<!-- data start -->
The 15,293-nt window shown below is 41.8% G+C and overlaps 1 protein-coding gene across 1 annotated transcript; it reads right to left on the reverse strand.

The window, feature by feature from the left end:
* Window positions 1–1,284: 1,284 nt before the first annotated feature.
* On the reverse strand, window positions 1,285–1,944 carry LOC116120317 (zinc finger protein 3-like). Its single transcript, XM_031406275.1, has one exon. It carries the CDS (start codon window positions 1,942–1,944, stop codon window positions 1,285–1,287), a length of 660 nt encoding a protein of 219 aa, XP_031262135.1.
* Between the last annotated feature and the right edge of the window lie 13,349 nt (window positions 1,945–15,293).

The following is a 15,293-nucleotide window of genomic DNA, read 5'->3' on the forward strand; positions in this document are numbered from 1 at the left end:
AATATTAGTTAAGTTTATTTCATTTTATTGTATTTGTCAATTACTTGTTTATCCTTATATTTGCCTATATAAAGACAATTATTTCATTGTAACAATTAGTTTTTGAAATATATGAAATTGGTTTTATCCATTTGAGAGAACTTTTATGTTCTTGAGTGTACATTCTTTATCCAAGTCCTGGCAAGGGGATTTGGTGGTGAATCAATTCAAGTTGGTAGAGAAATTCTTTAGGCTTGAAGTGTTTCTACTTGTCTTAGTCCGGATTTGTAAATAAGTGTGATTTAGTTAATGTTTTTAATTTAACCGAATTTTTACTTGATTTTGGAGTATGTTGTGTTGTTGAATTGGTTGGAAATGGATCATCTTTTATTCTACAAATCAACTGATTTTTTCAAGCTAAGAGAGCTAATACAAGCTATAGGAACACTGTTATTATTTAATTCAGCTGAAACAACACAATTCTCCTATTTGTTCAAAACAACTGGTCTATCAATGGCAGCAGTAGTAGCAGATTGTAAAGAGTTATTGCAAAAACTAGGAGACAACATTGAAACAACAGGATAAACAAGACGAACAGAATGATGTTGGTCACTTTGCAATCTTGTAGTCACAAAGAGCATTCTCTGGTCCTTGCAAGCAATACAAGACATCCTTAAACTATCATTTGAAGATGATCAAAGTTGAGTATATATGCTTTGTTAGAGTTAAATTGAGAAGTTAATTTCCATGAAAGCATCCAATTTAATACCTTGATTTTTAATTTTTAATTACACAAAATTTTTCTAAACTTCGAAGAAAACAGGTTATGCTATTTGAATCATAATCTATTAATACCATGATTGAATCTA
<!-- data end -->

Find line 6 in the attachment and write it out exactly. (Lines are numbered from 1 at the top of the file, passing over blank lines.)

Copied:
The following is a 15,293-nucleotide window of genomic DNA, read 5'->3' on the forward strand; positions in this document are numbered from 1 at the left end: